Svetlana Alexievich, the Belarusian author who won the 2015 Nobel Prize in literature, says she wants to use the spotlight cast on her by the award to try to spark a "revolution in the minds of people."
“I believe resistance is needed,” Alexievich told RFE/RL’s Russian Service in an interview, when asked whether change was possible in Russia under President Vladimir Putin or Belarus under President Alyaksandr Lukashenka -- two authoritarian leaders who have controlled their countries for years.
Nearly a quarter-century after the 1991 collapse of the communist Soviet Union, Alexievich suggested that a shift in people's mindsets would remove the biggest roadblock to change in her native region and worldwide.
"But I don’t mean running to the barricades and shooting. I’m no supporter of revolutions because never in history have they led to anything other than bloodshed," she said in the interview. "I think we do need a revolution, but in the minds of people."
“War should have long ago been equated with cannibalism," Alexievich said in the wide-ranging interview. "In the 21st century, mankind still resolves its conflicts the same way it did when people wore animal skins. The only difference is that in the past they killed with clubs, and today with weapons of mass destruction."
A tenacious critic of totalitarianism, Alexievich has written about events that had an impact on Belarus in the 20th century, including the Nazi occupation, the Chornobyl nuclear disaster, and the Soviet invasion of Afghanistan.
The Swedish Academy awarded the author and journalist the Nobel Prize, calling her works “a monument to suffering and courage in our time."
None of her work, written in Russian, has been published in Belarus since Lukashenka came to power in 1994.
Lukashenka first congratulated Alexievich, a loud and persistent critic of the Belarus leader, after the prize was announced on October 8. However, Lukashenka later questioned her patriotism after Alexievich lobbed criticism at his regime.
"Some of our 'artists,' creative individuals, even Nobel Prize winners...went abroad and tried to pour a bucket of dirt over their country,” Lukashenka said in late October.
The 67-year-old Alexievich, who was born in Soviet Ukraine to a Belarusian father and a Ukrainian mother, said that such sniping would do nobody any good back home in Belarus.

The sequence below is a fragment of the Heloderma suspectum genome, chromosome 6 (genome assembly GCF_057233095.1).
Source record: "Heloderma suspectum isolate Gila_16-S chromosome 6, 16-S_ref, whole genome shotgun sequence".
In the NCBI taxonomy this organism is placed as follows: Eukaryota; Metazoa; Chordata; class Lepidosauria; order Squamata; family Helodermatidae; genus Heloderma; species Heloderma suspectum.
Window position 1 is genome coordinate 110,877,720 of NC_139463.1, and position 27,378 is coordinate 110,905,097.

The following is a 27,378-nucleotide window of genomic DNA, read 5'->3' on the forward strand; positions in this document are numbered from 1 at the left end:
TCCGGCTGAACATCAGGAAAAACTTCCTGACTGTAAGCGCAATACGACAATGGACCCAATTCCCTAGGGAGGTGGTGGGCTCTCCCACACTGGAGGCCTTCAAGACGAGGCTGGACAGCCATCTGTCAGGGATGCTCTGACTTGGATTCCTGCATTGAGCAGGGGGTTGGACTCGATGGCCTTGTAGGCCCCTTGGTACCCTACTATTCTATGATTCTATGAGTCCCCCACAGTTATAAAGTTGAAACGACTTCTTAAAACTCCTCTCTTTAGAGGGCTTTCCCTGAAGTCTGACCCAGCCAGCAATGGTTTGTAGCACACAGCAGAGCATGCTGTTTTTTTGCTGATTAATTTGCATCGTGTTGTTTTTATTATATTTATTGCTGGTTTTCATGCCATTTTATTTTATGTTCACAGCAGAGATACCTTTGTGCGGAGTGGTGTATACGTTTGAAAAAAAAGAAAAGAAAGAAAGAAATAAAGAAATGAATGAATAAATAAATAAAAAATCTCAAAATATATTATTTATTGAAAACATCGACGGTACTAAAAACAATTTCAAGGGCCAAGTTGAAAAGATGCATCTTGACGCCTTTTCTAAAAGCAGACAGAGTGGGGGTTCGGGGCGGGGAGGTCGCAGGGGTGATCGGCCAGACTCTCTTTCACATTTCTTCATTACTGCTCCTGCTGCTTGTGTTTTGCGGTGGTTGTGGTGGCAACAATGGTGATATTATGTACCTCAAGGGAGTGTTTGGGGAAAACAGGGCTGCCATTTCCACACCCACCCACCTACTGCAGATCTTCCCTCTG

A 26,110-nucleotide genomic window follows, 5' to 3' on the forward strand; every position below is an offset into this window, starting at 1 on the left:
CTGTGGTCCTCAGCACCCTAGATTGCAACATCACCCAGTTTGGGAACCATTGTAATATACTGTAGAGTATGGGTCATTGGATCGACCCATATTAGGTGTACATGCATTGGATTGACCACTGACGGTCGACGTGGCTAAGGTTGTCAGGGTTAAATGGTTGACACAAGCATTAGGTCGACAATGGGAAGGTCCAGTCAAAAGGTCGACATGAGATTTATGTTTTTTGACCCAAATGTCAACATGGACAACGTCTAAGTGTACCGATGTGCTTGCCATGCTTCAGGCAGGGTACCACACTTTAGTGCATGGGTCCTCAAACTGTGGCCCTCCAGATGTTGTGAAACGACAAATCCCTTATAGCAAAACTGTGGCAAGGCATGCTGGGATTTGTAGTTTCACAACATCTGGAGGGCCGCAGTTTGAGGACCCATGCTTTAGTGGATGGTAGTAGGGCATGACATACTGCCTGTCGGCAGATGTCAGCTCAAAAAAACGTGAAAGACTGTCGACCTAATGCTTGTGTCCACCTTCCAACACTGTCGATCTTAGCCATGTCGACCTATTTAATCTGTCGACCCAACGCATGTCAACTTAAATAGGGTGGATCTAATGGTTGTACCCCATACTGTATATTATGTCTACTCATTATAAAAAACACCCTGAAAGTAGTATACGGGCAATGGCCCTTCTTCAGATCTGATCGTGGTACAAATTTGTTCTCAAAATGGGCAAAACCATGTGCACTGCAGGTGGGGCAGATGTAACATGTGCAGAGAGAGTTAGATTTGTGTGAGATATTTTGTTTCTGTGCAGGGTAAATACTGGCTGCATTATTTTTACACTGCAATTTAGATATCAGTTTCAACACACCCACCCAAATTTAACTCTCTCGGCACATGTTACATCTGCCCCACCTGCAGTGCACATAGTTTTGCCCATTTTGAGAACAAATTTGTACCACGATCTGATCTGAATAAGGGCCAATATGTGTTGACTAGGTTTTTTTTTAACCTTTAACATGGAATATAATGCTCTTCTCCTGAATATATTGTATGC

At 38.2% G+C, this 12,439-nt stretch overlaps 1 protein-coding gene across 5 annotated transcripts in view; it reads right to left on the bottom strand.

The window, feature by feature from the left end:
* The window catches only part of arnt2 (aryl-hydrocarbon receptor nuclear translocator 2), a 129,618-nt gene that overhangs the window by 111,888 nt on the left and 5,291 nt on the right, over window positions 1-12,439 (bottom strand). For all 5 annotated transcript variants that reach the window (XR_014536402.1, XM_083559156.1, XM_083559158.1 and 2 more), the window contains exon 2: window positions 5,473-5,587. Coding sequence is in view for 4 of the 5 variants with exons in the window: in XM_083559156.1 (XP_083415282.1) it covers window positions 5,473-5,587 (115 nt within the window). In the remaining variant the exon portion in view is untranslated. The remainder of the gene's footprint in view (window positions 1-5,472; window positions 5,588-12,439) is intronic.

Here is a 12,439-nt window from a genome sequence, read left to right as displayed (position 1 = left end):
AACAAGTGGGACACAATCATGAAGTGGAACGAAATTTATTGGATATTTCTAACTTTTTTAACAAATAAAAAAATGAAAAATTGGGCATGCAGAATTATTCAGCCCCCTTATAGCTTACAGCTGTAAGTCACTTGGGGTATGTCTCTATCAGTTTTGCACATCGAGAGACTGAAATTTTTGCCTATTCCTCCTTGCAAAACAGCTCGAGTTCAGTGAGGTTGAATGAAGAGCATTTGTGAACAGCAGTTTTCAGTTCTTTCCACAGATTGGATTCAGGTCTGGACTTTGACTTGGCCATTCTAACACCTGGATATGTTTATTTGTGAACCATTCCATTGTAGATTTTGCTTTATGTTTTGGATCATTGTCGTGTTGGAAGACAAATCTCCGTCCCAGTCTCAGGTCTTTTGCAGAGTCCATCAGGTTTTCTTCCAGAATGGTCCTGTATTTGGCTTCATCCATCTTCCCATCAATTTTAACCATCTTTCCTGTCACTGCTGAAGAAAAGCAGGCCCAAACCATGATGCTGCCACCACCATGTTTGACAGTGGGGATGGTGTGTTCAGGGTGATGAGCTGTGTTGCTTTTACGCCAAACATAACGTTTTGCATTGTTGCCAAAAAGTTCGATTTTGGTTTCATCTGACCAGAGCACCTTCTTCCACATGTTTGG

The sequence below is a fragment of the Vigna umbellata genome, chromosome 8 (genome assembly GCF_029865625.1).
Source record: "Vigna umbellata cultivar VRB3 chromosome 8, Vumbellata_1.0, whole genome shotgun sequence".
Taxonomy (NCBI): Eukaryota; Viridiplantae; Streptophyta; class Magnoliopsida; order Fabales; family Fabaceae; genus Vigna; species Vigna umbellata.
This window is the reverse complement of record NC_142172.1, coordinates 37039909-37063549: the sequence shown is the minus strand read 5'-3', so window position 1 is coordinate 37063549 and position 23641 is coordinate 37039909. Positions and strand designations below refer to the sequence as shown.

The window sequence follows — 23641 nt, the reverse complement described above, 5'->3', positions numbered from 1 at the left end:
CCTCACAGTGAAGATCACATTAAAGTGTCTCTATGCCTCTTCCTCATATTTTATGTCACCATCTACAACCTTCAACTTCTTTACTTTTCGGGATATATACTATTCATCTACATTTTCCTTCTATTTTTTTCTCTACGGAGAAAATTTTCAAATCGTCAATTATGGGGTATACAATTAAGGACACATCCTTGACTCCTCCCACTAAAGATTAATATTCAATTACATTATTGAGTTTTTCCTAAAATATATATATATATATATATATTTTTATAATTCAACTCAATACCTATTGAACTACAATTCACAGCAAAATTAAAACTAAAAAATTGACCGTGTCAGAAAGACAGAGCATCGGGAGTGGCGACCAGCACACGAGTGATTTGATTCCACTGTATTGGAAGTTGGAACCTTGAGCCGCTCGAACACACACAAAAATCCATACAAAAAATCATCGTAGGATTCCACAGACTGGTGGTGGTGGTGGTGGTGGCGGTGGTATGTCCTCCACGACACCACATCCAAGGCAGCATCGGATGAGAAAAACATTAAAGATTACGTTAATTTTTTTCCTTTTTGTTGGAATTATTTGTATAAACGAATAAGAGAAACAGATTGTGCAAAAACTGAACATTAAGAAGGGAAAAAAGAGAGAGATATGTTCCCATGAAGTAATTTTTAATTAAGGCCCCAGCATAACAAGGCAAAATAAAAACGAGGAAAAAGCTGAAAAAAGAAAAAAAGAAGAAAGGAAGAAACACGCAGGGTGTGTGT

“As far as Lukashenka goes, I am truly sorry that at a very difficult time for Belarus we are not talking about what is important," she said. "Two people who hold some form of symbolic capital should give their people hope, rather than quarrelling in public.”
Asked whether she thought writers like herself could have any influence on Lukashenka -- dubbed "Europe’s last dictator" by some critics -- Alexievich was unsure, but not upbeat.
“I’m not even sure literature can influence politicians today. Unfortunately, that time has passed. At the same time, however, all politicians depend on us. If they are genuine politicians, then they will hear where they are and with whom,” she said.
Shifting gears, Alexievich voiced strong admiration for Nadia Savchenko, the Ukrainian military pilot on trial in Russia on charges of involvement in what Russian authorities describe as the "murder" of two Russian journalists covering the conflict in eastern Ukraine.
Savchenko served in a volunteer battalion fighting against Russia-backed separatists. She is accused by Russian authorities of providing the coordinates for a mortar attack that killed the two journalists in 2014.
Savchenko and her backers say that the charges are false and that she was abducted and illegally transferred to Russia for prosecution. Rights groups and Western government have called for her release.
“Of course, Nadia knows a lot more about war than I, although I’ve listened to hundreds of stories about war, and was present myself during the [Soviet] war in Afghanistan. That war, which I witnessed, was in no way as dramatic, or intense, as what Nadia has experienced,” said Alexievich, whose first novel, War's Unwomanly Face, is based on previously untold stories of women who fought against Nazi Germany in World War II.
Alexievich said the court in the southern Russian city of Rostov is not only prosecuting Savchenko for defending her country but for being a strong woman.
“Nadia is a very strong, a very compelling person, a very unusual woman -- unusual for our time. And for that, they are persecuting her. Men who can’t stand to see a woman equal to them or ever higher. There is no evidence whatsoever of her guilt. She is only guilty of defending her homeland,” Alexievich says.
Alexievich vowed to press Savchenko’s case "from every street corner" and sign every petition demanding her release, although she does so with “despair and a feeling of helplessness.”
"You can be a three-time Nobel winner and still be unable to change the most primitive human behavior, the most primitive political beliefs," Alexievich says.
However, Alexievich says standing up for people like Savchenko is crucial to ultimately bring about that sea change in people’s minds.
“By doing that, we save ourselves, and preserve the dignity of those we stand by. They feel they are not alone," she said. "We can only grow, expand as a group, and show them that we are not few in number.”
Written by RFE/RL’s Tony Wesolowsky based on an interview by Andrei Shary of RFE/RL’s Russian Service